Buzzworm news briefs

Naming no names

The mystery Web site lives on, and a lengthy media appearance by its sponsor hasn’t offered many clues as to its origins.

The site — — purports to provide “expert evaluation” of the effectiveness of North Carolina’s state legislators as prepared by the little-known North Carolina Independent Public Policy Research Group. Local Democrats say they smell a campaign-season rat for several reasons: The site was posted by George Keller, chairman of the Buncombe County Republican Party; it provides effectiveness rankings that place two local Democrats near the very bottom; and the name of the purported research group is strikingly similar to that of the North Carolina Center for Public Policy Research, a long-established, nonpartisan think tank based in Raleigh that issues biennial legislator-effectiveness ratings.

Keller has insisted that his only role in posting the information was that of “paid Webmaster,” and that the GOP is in no way involved in the site (see “Web of Deceit?” Sept. 25 Xpress). He put up the site for “$50 plus expenses,” he says, for former state Rep. Mark Crawford. (Rep. Bruce Goforth, who defeated Crawford in a 2002 election, was among the Democrats judged most-ineffective by the Web site).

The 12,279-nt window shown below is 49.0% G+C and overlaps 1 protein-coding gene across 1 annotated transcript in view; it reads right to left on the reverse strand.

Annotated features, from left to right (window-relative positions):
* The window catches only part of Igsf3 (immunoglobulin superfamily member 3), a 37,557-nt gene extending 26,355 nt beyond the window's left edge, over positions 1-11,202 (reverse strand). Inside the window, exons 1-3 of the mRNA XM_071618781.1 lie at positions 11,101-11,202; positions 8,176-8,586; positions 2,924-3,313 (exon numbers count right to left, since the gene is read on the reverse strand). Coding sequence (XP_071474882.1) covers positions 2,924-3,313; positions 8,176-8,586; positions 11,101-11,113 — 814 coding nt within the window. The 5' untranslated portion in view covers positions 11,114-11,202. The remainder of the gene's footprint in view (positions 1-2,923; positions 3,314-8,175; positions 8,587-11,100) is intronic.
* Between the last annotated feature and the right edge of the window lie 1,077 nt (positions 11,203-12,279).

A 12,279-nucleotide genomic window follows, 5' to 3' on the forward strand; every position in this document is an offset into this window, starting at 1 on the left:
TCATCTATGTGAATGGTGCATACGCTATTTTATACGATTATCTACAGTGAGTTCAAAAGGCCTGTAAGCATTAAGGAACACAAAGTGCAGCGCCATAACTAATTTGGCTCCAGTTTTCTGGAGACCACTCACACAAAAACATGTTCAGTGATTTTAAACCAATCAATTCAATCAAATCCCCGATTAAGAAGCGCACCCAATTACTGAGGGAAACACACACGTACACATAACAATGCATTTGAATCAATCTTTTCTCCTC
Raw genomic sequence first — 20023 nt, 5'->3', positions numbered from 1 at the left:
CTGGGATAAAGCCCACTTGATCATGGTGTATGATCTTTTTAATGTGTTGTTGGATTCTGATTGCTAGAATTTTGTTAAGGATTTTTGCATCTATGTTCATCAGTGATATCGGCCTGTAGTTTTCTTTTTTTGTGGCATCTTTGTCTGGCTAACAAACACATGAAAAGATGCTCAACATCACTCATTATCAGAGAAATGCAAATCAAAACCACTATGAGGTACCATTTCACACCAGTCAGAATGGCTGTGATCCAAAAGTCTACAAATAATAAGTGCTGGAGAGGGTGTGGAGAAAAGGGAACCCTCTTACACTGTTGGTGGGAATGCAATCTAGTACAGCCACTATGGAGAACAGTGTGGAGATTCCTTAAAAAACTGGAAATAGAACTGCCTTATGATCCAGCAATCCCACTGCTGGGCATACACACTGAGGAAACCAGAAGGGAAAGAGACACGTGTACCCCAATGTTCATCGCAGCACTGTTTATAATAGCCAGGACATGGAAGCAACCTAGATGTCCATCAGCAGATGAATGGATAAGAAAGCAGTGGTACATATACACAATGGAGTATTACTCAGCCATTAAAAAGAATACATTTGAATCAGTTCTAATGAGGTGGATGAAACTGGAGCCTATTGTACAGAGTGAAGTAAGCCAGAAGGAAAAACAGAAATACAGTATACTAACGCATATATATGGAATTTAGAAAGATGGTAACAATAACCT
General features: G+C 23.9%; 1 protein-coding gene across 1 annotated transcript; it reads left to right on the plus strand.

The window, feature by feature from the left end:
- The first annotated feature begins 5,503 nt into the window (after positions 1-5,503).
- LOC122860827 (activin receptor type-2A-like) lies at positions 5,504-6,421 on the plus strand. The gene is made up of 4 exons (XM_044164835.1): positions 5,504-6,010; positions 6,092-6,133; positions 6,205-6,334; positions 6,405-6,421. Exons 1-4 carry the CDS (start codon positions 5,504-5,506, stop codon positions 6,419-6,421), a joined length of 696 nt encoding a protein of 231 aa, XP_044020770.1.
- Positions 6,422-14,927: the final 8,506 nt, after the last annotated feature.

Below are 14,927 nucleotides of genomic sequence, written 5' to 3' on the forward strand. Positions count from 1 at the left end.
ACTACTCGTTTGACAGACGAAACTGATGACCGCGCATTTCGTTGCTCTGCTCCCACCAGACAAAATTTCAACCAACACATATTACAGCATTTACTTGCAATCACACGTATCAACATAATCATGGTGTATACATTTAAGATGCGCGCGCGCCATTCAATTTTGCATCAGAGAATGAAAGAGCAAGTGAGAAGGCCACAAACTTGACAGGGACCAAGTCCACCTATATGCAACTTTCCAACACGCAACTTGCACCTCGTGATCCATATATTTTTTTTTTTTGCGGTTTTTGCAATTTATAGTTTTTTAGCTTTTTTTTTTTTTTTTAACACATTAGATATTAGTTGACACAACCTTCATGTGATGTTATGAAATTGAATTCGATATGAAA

The Web site doesn’t name any individuals as authors, nor does it provide contact information for the NCIPPRG — a “research group” that has made no corporate filing with the state and appears to have only a skeletal presence on the Web. So, just who or what is the group?

Early last week, Crawford told Xpress he was not at liberty to offer details about the group. “I will be trying to contact people with the NCIPPRG to see if I can get some information released from them,” he said. “That’s got to be up to them.”

Then, on Friday, Sept. 22, Crawford appeared as a live guest on the WWNC 570 talk show, “Take a Stand! with Matt Mittan,” to answer questions about the group (some questions, that is).